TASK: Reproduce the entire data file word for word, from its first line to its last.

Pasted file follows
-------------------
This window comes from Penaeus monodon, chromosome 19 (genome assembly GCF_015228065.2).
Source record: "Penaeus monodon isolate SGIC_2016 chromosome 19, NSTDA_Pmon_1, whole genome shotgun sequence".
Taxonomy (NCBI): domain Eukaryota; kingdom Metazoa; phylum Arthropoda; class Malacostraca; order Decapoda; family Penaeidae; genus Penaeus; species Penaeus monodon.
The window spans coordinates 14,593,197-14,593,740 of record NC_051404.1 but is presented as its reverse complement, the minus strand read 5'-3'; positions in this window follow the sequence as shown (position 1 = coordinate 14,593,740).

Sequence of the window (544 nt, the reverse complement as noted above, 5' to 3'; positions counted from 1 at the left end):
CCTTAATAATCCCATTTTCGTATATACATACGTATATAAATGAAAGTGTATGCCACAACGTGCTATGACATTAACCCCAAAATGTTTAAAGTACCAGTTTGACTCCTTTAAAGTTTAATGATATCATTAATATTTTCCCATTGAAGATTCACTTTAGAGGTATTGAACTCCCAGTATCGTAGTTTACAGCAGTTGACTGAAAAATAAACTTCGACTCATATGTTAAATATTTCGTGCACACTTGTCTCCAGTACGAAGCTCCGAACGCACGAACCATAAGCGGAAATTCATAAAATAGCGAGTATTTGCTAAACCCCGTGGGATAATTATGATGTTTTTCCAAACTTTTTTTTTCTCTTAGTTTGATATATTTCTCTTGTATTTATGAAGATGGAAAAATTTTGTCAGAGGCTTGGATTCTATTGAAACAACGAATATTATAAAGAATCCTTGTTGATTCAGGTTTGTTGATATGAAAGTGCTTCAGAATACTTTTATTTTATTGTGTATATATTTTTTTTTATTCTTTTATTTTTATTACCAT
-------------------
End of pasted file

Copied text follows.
This window comes from Penaeus monodon, chromosome 19 (genome assembly GCF_015228065.2).
Source record: "Penaeus monodon isolate SGIC_2016 chromosome 19, NSTDA_Pmon_1, whole genome shotgun sequence".
Taxonomy (NCBI): domain Eukaryota; kingdom Metazoa; phylum Arthropoda; class Malacostraca; order Decapoda; family Penaeidae; genus Penaeus; species Penaeus monodon.
The window spans coordinates 14,593,197-14,593,740 of record NC_051404.1 but is presented as its reverse complement, the minus strand read 5'-3'; positions in this window follow the sequence as shown (position 1 = coordinate 14,593,740).

Sequence of the window (544 nt, the reverse complement as noted above, 5' to 3'; positions counted from 1 at the left end):
CCTTAATAATCCCATTTTCGTATATACATACGTATATAAATGAAAGTGTATGCCACAACGTGCTATGACATTAACCCCAAAATGTTTAAAGTACCAGTTTGACTCCTTTAAAGTTTAATGATATCATTAATATTTTCCCATTGAAGATTCACTTTAGAGGTATTGAACTCCCAGTATCGTAGTTTACAGCAGTTGACTGAAAAATAAACTTCGACTCATATGTTAAATATTTCGTGCACACTTGTCTCCAGTACGAAGCTCCGAACGCACGAACCATAAGCGGAAATTCATAAAATAGCGAGTATTTGCTAAACCCCGTGGGATAATTATGATGTTTTTCCAAACTTTTTTTTTCTCTTAGTTTGATATATTTCTCTTGTATTTATGAAGATGGAAAAATTTTGTCAGAGGCTTGGATTCTATTGAAACAACGAATATTATAAAGAATCCTTGTTGATTCAGGTTTGTTGATATGAAAGTGCTTCAGAATACTTTTATTTTATTGTGTATATATTTTTTTTTATTCTTTTATTTTTATTACCAT